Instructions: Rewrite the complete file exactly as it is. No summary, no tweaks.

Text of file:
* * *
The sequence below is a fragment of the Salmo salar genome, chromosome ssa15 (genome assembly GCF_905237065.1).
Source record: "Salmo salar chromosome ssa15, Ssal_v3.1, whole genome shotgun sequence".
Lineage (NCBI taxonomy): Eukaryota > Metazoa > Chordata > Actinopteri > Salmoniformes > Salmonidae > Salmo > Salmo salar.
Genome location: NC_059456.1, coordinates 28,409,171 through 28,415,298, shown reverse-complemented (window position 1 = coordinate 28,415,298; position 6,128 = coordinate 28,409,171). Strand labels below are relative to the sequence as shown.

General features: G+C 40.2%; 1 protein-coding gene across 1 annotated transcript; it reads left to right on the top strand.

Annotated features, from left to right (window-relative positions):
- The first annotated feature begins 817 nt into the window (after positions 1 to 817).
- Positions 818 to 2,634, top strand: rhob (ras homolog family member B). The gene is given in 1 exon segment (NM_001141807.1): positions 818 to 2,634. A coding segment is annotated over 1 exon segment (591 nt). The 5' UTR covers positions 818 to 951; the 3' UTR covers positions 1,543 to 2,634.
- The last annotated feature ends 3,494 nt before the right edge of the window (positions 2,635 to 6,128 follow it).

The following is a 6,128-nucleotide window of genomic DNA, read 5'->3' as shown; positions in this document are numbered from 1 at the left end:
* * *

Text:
The sequence below is a fragment of the Salmo salar genome, chromosome ssa15 (genome assembly GCF_905237065.1).
Source record: "Salmo salar chromosome ssa15, Ssal_v3.1, whole genome shotgun sequence".
Lineage (NCBI taxonomy): Eukaryota > Metazoa > Chordata > Actinopteri > Salmoniformes > Salmonidae > Salmo > Salmo salar.
Genome location: NC_059456.1, coordinates 28,409,171 through 28,415,298, shown reverse-complemented (window position 1 = coordinate 28,415,298; position 6,128 = coordinate 28,409,171). Strand labels below are relative to the sequence as shown.

General features: G+C 40.2%; 1 protein-coding gene across 1 annotated transcript; it reads left to right on the top strand.

Annotated features, from left to right (window-relative positions):
- The first annotated feature begins 817 nt into the window (after positions 1 to 817).
- Positions 818 to 2,634, top strand: rhob (ras homolog family member B). The gene is given in 1 exon segment (NM_001141807.1): positions 818 to 2,634. A coding segment is annotated over 1 exon segment (591 nt). The 5' UTR covers positions 818 to 951; the 3' UTR covers positions 1,543 to 2,634.
- The last annotated feature ends 3,494 nt before the right edge of the window (positions 2,635 to 6,128 follow it).

The following is a 6,128-nucleotide window of genomic DNA, read 5'->3' as shown; positions in this document are numbered from 1 at the left end: